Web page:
Singapore is historically an Asian melting pot. 74 percent of the total population are Chinese, 13 percent Malays and nine percent Indians. You can not only see that in the different ethnic neighborhoods, you can taste it first and foremost. The love of good food unites them all. Follow the advice of celebrity chef and Singaporean fan Tim Raue and take on the culinary adventure.
My tip: Kiki restaurant, the owner Dephine Liau soffers great food. The use of maple for interior made it a homely place for mousse cake and japanese tea, we enjoyed it.
My hotel review.
The legendary Raffles is under construction, but in use. Tradition demands, indeed. Colonial-style, it is one the world’s greatest hotel. Maybe a bit to early, but why not. The Singapore Sling -the favourite cocktail of Hemingway, Alfred Hitchcock and many more was named and invented after bartender Ngiam Tong Boon.
It stands where it has always stood, at the crossroads of civilisation and culture, a colonial oasis in the heart of one of the world’s most exciting cities. Tradition demands it.
First opened in 1887, and since then a destination in its own right, Raffles Singapore epitomises the romance of the Far East – an intoxicating blend of luxury, history and colonial ambiance that no other hotel can match. Immortalised by writers including Somerset Maugham, Rudyard Kipling, Ernest Hemingway and Alfred Hitchcock, Raffles is the perfect place from which to explore Singapore. Or in which to merely sit and watch the world go by. The legendary Palm Court, the white marble colonnades and the unique air of romantic grandeur transport you back to a more elegant age, while the seamless service, contemporary technology and attention to detail is completely of our time.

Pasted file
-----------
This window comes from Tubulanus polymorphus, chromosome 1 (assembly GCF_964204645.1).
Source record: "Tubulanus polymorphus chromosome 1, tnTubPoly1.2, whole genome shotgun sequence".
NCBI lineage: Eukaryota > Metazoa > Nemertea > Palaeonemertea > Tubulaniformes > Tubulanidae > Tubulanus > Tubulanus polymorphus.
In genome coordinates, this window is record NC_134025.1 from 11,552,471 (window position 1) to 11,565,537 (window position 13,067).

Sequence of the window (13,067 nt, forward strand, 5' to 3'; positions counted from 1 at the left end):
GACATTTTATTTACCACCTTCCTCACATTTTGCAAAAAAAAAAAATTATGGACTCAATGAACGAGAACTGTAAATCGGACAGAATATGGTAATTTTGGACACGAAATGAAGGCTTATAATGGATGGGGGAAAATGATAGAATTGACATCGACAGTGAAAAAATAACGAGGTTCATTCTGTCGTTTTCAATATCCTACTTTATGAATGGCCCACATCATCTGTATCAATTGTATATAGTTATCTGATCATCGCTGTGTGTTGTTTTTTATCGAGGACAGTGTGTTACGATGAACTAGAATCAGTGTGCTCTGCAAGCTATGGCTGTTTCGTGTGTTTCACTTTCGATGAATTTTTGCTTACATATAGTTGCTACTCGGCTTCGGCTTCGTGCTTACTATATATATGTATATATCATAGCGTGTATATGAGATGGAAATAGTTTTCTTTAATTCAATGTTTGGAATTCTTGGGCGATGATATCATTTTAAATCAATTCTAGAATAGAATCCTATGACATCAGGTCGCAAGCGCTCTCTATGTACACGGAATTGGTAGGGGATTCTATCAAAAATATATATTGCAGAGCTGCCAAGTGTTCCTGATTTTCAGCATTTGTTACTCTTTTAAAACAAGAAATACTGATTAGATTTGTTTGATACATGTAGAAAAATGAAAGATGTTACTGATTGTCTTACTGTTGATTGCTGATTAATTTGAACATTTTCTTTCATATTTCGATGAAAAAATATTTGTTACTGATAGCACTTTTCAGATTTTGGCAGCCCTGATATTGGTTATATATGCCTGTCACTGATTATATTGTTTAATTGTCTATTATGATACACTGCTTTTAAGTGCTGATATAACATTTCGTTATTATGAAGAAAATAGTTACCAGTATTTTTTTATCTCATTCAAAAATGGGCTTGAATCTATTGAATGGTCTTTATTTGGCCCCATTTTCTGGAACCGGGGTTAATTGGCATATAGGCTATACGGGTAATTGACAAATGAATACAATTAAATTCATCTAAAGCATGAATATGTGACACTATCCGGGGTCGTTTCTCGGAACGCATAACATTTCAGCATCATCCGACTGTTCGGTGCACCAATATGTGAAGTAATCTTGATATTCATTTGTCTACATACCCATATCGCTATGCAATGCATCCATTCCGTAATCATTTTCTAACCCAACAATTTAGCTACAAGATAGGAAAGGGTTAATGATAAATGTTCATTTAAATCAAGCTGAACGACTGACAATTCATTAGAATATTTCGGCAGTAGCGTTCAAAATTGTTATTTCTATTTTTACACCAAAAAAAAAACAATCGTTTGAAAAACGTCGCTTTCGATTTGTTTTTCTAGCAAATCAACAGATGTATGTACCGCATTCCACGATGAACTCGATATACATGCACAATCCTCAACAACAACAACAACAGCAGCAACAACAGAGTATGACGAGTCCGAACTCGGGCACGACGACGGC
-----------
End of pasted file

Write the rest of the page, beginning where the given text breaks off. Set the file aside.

A lobby that seems unaltered from the turn of the century. Stroll the polished teak verandas past tropical gardens to suites with an elegant parlour, period furnishings, a bedroom that leads to a dressing room and en suite bathroom.